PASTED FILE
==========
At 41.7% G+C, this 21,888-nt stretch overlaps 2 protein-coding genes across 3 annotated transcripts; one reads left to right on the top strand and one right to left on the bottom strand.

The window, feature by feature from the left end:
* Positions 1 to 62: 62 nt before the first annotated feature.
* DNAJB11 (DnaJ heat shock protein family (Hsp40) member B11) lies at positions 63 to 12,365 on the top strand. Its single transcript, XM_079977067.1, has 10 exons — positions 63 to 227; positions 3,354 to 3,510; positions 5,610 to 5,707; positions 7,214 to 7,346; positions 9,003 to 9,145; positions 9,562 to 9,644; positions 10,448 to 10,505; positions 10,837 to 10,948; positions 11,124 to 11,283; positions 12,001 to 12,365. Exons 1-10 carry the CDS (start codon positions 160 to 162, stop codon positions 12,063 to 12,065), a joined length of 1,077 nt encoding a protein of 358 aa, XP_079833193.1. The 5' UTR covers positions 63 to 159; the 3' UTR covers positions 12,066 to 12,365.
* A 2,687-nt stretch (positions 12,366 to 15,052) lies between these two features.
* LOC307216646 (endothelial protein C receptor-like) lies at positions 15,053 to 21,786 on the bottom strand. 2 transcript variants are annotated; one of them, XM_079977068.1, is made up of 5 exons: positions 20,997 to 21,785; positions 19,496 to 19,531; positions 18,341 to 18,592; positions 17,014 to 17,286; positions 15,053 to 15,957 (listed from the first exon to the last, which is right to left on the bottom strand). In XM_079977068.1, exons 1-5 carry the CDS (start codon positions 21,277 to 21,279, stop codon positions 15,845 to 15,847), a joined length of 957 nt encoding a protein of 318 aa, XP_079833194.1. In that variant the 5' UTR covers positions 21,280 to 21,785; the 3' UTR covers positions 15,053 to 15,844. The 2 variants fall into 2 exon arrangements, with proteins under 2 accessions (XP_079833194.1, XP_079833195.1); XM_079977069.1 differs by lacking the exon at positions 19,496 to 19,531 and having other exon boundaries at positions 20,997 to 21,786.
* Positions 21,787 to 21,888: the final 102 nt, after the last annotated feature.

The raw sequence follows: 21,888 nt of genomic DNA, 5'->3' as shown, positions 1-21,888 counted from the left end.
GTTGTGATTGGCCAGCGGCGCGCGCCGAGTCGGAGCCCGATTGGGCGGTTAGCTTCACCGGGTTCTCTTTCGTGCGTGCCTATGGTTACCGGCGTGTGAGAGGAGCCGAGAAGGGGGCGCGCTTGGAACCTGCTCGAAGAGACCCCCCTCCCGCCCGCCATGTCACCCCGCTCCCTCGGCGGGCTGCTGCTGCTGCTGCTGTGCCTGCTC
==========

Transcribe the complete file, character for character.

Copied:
At 41.7% G+C, this 21,888-nt stretch overlaps 2 protein-coding genes across 3 annotated transcripts; one reads left to right on the top strand and one right to left on the bottom strand.

The window, feature by feature from the left end:
* Positions 1 to 62: 62 nt before the first annotated feature.
* DNAJB11 (DnaJ heat shock protein family (Hsp40) member B11) lies at positions 63 to 12,365 on the top strand. Its single transcript, XM_079977067.1, has 10 exons — positions 63 to 227; positions 3,354 to 3,510; positions 5,610 to 5,707; positions 7,214 to 7,346; positions 9,003 to 9,145; positions 9,562 to 9,644; positions 10,448 to 10,505; positions 10,837 to 10,948; positions 11,124 to 11,283; positions 12,001 to 12,365. Exons 1-10 carry the CDS (start codon positions 160 to 162, stop codon positions 12,063 to 12,065), a joined length of 1,077 nt encoding a protein of 358 aa, XP_079833193.1. The 5' UTR covers positions 63 to 159; the 3' UTR covers positions 12,066 to 12,365.
* A 2,687-nt stretch (positions 12,366 to 15,052) lies between these two features.
* LOC307216646 (endothelial protein C receptor-like) lies at positions 15,053 to 21,786 on the bottom strand. 2 transcript variants are annotated; one of them, XM_079977068.1, is made up of 5 exons: positions 20,997 to 21,785; positions 19,496 to 19,531; positions 18,341 to 18,592; positions 17,014 to 17,286; positions 15,053 to 15,957 (listed from the first exon to the last, which is right to left on the bottom strand). In XM_079977068.1, exons 1-5 carry the CDS (start codon positions 21,277 to 21,279, stop codon positions 15,845 to 15,847), a joined length of 957 nt encoding a protein of 318 aa, XP_079833194.1. In that variant the 5' UTR covers positions 21,280 to 21,785; the 3' UTR covers positions 15,053 to 15,844. The 2 variants fall into 2 exon arrangements, with proteins under 2 accessions (XP_079833194.1, XP_079833195.1); XM_079977069.1 differs by lacking the exon at positions 19,496 to 19,531 and having other exon boundaries at positions 20,997 to 21,786.
* Positions 21,787 to 21,888: the final 102 nt, after the last annotated feature.

The raw sequence follows: 21,888 nt of genomic DNA, 5'->3' as shown, positions 1-21,888 counted from the left end.
GTTGTGATTGGCCAGCGGCGCGCGCCGAGTCGGAGCCCGATTGGGCGGTTAGCTTCACCGGGTTCTCTTTCGTGCGTGCCTATGGTTACCGGCGTGTGAGAGGAGCCGAGAAGGGGGCGCGCTTGGAACCTGCTCGAAGAGACCCCCCTCCCGCCCGCCATGTCACCCCGCTCCCTCGGCGGGCTGCTGCTGCTGCTGCTGTGCCTGCTC